Necklaces – Pendants are a stable popular item to adorn the neck. A leather or hemp rope necklace with a stone pendant has an earthy look, while a platinum or gold chain and pendant carries an urban look and feel. Black or brown leather with a bold chunky silver pendant is contemporary and artistic. Dog Tags remain a popular look and are usually made of stainless steel or titanium. The skull and cross craze seems to be fading, but other elements of “biker” jewellery should stay such as silver necklaces with onyx, turquoise, and amber – masculine and tough without being obnoxious.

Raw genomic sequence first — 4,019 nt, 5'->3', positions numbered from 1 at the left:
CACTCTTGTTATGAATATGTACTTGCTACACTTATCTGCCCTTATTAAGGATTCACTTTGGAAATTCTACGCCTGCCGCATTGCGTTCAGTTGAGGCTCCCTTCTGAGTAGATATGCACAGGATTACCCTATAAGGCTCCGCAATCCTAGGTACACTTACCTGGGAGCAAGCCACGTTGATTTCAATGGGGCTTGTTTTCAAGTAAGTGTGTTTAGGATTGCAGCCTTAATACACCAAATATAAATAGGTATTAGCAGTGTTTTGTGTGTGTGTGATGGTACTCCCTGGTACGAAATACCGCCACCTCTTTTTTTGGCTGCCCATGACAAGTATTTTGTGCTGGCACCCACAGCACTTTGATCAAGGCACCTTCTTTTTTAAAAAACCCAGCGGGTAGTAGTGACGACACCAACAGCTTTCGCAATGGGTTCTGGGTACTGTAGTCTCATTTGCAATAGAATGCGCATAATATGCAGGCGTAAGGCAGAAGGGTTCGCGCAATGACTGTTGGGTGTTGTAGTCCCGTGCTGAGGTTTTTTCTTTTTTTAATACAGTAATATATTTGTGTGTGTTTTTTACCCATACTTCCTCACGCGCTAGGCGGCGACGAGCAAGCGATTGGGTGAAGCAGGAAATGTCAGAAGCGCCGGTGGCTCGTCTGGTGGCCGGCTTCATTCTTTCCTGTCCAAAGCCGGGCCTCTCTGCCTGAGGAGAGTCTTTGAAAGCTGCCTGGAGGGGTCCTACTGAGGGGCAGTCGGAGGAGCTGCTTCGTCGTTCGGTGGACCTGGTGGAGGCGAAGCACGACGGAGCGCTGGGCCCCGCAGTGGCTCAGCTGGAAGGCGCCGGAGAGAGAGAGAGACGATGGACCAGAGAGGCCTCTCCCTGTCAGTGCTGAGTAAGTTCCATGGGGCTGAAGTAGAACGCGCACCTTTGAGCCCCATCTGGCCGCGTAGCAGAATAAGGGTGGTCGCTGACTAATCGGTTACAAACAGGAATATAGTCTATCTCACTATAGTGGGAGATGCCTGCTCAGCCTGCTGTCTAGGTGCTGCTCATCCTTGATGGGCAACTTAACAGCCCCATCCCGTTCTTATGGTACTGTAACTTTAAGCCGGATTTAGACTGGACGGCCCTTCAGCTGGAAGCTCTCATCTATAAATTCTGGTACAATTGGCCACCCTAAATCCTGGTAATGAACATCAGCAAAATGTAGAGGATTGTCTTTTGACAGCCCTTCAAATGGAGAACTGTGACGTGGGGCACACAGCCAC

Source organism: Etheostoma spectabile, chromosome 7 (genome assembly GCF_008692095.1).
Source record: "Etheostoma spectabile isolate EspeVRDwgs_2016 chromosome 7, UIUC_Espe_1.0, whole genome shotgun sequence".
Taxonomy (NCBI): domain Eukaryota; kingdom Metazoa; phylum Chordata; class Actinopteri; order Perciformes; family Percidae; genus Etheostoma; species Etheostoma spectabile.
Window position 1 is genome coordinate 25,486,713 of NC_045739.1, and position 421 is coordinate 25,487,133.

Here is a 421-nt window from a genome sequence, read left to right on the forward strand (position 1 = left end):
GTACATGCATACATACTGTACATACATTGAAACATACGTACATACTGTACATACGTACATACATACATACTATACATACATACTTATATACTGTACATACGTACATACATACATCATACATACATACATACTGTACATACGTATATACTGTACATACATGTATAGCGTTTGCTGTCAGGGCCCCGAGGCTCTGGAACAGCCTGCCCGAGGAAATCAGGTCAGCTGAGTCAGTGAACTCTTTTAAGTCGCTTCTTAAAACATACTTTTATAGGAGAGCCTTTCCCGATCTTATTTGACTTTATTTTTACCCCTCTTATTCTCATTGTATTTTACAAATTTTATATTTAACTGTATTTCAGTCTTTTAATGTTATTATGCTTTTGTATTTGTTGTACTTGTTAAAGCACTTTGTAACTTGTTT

Rings – No longer just for the married, rings have grown in great popularity for accessorizing the hands. Unless it is an actual wedding band, there are no set rules for which hand or finger you adorn. Pinky rings in general are pretty tacky and do not make the right fashion statement. Some men have taken the popularity of rings to an unartistic level by wearing multiple rings on both hands. Simplicity is important in wearing a ring fashionably. Select a key piece to display on a middle finger, whether it is thick band or one with a cool stone set into it. You don’t have to limit yourself to a diamond. Many men overlook wearing a ring with an attractive masculine stone such as Onyx, Turquoise, or Amber set into silver. Titanium and stainless steel are popular materials for putting a twist on a simple classic band.